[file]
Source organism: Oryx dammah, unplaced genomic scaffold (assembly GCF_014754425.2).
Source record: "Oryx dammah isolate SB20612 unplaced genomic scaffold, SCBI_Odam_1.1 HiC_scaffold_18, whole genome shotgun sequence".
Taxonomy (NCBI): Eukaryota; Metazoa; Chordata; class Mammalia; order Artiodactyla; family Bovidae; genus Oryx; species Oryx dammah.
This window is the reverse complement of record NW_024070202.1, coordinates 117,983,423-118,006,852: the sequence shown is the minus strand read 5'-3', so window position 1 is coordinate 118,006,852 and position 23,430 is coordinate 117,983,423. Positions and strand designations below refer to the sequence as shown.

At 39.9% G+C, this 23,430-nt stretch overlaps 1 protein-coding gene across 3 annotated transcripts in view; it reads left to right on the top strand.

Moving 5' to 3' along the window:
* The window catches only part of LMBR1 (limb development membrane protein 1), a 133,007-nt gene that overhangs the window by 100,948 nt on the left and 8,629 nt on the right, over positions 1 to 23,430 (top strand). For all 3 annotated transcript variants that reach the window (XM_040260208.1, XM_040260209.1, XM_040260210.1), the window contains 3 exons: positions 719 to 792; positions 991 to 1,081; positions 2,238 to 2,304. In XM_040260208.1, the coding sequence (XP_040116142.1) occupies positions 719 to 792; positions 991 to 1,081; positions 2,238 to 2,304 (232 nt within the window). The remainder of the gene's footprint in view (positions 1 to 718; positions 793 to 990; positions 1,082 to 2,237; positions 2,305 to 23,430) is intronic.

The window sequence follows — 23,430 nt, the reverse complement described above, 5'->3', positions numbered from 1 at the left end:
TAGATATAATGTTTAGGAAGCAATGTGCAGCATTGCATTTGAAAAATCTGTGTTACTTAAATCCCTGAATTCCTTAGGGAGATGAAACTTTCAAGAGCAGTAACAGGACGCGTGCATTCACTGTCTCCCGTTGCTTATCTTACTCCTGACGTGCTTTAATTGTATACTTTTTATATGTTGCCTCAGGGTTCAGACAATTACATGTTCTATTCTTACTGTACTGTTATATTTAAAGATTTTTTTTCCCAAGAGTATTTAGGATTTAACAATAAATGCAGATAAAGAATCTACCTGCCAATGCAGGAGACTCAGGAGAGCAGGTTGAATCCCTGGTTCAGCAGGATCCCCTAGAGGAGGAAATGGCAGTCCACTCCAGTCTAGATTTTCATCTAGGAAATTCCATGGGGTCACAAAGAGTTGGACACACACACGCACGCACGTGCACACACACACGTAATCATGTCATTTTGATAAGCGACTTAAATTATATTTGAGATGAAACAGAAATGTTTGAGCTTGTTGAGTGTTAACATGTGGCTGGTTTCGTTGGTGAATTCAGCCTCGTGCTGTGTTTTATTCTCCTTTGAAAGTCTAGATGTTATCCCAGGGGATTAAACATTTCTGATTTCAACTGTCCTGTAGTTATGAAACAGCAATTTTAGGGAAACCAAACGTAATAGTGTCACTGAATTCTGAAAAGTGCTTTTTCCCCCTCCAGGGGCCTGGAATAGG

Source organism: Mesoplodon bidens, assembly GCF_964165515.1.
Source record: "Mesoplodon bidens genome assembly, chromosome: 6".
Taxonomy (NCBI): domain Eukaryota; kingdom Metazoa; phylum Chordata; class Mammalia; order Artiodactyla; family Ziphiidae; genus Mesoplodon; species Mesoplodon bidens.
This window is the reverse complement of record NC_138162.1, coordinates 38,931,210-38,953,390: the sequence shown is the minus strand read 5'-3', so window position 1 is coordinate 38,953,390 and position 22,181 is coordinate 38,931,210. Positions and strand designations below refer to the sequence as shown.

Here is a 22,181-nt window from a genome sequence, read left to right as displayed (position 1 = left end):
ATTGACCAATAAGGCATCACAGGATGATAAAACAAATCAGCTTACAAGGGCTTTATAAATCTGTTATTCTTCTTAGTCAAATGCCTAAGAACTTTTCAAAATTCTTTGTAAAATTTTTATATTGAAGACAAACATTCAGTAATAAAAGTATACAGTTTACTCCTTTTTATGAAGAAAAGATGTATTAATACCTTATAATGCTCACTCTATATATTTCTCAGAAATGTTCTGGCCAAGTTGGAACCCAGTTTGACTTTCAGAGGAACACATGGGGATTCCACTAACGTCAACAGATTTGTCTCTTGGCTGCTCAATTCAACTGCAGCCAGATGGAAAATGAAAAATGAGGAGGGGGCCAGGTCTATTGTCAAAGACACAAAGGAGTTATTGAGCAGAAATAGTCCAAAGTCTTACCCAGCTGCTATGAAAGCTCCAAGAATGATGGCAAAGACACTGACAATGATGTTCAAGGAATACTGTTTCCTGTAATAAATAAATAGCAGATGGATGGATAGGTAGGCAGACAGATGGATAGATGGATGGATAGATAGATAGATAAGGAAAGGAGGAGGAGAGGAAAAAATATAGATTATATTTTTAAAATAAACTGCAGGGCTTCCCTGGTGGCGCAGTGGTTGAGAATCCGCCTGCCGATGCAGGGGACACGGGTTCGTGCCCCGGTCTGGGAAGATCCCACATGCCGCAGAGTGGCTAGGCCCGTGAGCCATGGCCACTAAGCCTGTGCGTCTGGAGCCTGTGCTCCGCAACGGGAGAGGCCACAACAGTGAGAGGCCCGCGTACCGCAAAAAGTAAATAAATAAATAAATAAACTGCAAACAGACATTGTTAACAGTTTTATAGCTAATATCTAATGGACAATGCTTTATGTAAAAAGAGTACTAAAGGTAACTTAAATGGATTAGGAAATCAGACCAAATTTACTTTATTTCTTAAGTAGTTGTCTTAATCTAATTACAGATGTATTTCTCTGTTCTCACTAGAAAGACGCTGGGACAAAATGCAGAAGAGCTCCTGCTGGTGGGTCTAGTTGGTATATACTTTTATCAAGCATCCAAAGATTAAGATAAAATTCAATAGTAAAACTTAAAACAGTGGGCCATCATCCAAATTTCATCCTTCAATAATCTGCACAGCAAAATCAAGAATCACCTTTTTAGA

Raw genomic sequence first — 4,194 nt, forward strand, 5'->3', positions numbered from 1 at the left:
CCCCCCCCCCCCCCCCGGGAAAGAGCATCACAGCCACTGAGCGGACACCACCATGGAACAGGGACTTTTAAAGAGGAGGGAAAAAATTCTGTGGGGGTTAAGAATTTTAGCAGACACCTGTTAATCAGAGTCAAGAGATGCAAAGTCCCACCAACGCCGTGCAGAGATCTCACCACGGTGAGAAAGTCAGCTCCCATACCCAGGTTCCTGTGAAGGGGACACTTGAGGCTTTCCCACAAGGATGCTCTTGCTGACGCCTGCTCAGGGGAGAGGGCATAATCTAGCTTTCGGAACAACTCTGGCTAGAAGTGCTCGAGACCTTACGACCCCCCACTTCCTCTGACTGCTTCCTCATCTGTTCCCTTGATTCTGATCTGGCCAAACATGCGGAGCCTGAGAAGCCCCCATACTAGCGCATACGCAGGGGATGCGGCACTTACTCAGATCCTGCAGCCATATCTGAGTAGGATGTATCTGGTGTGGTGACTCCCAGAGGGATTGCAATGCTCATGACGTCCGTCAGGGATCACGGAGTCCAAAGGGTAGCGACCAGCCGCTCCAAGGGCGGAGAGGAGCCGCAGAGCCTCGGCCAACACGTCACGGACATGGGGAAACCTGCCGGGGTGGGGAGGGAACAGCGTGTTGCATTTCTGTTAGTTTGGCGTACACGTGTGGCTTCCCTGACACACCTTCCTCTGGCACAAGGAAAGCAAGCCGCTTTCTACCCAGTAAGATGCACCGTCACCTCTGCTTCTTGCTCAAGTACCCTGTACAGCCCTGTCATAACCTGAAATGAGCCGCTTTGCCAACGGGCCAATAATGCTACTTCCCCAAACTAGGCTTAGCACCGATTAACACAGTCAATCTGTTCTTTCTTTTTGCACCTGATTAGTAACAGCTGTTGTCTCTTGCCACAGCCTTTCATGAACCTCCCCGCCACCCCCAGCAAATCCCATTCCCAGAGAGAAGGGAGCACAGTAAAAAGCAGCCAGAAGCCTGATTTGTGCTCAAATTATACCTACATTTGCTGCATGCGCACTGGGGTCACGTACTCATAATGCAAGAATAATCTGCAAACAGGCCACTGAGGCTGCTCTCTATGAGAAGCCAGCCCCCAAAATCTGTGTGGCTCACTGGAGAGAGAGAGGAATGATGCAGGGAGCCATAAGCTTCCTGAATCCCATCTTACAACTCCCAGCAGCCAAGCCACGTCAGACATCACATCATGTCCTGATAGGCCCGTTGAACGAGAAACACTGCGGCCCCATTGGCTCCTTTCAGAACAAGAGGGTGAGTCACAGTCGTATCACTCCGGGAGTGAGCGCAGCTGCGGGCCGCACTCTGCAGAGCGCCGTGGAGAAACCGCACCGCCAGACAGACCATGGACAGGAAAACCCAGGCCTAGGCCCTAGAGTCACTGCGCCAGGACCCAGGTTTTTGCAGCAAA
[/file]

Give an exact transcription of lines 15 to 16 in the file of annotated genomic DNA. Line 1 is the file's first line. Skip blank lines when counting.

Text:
ATTGACCAATAAGGCATCACAGGATGATAAAACAAATCAGCTTACAAGGGCTTTATAAATCTGTTATTCTTCTTAGTCAAATGCCTAAGAACTTTTCAAAATTCTTTGTAAAATTTTTATATTGAAGACAAACATTCAGTAATAAAAGTATACAGTTTACTCCTTTTTATGAAGAAAAGATGTATTAATACCTTATAATGCTCACTCTATATATTTCTCAGAAATGTTCTGGCCAAGTTGGAACCCAGTTTGACTTTCAGAGGAACACATGGGGATTCCACTAACGTCAACAGATTTGTCTCTTGGCTGCTCAATTCAACTGCAGCCAGATGGAAAATGAAAAATGAGGAGGGGGCCAGGTCTATTGTCAAAGACACAAAGGAGTTATTGAGCAGAAATAGTCCAAAGTCTTACCCAGCTGCTATGAAAGCTCCAAGAATGATGGCAAAGACACTGACAATGATGTTCAAGGAATACTGTTTCCTGTAATAAATAAATAGCAGATGGATGGATAGGTAGGCAGACAGATGGATAGATGGATGGATAGATAGATAGATAAGGAAAGGAGGAGGAGAGGAAAAAATATAGATTATATTTTTAAAATAAACTGCAGGGCTTCCCTGGTGGCGCAGTGGTTGAGAATCCGCCTGCCGATGCAGGGGACACGGGTTCGTGCCCCGGTCTGGGAAGATCCCACATGCCGCAGAGTGGCTAGGCCCGTGAGCCATGGCCACTAAGCCTGTGCGTCTGGAGCCTGTGCTCCGCAACGGGAGAGGCCACAACAGTGAGAGGCCCGCGTACCGCAAAAAGTAAATAAATAAATAAATAAACTGCAAACAGACATTGTTAACAGTTTTATAGCTAATATCTAATGGACAATGCTTTATGTAAAAAGAGTACTAAAGGTAACTTAAATGGATTAGGAAATCAGACCAAATTTACTTTATTTCTTAAGTAGTTGTCTTAATCTAATTACAGATGTATTTCTCTGTTCTCACTAGAAAGACGCTGGGACAAAATGCAGAAGAGCTCCTGCTGGTGGGTCTAGTTGGTATATACTTTTATCAAGCATCCAAAGATTAAGATAAAATTCAATAGTAAAACTTAAAACAGTGGGCCATCATCCAAATTTCATCCTTCAATAATCTGCACAGCAAAATCAAGAATCACCTTTTTAGA

Raw genomic sequence first — 4,194 nt, forward strand, 5'->3', positions numbered from 1 at the left: